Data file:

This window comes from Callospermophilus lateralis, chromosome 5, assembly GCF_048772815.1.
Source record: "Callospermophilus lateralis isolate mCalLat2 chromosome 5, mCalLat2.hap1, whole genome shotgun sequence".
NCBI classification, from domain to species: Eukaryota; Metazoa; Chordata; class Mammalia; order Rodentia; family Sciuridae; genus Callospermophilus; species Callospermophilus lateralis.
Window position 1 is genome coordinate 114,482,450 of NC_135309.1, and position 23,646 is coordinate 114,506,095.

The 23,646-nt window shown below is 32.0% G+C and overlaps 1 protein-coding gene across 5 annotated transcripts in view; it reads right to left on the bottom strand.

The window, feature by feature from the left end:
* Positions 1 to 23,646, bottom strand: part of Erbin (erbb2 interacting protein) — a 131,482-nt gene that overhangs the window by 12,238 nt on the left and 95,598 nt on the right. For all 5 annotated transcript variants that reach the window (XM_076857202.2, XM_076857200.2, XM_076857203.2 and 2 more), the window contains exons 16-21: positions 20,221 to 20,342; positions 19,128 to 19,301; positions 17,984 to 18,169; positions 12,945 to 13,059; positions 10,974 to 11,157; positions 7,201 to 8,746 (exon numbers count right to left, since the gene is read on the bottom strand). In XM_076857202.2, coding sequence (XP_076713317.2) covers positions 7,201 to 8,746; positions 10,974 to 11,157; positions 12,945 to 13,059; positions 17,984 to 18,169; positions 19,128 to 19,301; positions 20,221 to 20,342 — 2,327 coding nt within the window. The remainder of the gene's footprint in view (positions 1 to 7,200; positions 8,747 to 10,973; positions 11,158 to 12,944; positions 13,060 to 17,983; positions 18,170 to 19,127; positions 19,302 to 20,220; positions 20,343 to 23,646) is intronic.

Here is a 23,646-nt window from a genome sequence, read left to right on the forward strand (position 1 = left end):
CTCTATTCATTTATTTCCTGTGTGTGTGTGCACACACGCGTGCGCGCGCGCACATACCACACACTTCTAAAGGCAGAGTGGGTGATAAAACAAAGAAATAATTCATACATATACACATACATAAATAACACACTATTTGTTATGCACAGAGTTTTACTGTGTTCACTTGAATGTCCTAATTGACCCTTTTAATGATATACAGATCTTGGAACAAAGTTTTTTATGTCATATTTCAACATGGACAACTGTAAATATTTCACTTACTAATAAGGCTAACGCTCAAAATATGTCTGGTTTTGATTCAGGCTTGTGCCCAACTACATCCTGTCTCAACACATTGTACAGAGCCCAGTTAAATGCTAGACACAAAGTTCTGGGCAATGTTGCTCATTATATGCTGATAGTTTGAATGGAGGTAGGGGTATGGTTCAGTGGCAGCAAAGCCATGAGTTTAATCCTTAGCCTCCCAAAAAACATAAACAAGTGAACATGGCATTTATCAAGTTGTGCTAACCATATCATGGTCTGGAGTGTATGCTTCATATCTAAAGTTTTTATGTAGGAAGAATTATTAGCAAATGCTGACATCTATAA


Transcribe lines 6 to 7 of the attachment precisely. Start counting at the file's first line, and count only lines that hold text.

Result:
The window, feature by feature from the left end:
* Positions 1 to 23,646, bottom strand: part of Erbin (erbb2 interacting protein) — a 131,482-nt gene that overhangs the window by 12,238 nt on the left and 95,598 nt on the right. For all 5 annotated transcript variants that reach the window (XM_076857202.2, XM_076857200.2, XM_076857203.2 and 2 more), the window contains exons 16-21: positions 20,221 to 20,342; positions 19,128 to 19,301; positions 17,984 to 18,169; positions 12,945 to 13,059; positions 10,974 to 11,157; positions 7,201 to 8,746 (exon numbers count right to left, since the gene is read on the bottom strand). In XM_076857202.2, coding sequence (XP_076713317.2) covers positions 7,201 to 8,746; positions 10,974 to 11,157; positions 12,945 to 13,059; positions 17,984 to 18,169; positions 19,128 to 19,301; positions 20,221 to 20,342 — 2,327 coding nt within the window. The remainder of the gene's footprint in view (positions 1 to 7,200; positions 8,747 to 10,973; positions 11,158 to 12,944; positions 13,060 to 17,983; positions 18,170 to 19,127; positions 19,302 to 20,220; positions 20,343 to 23,646) is intronic.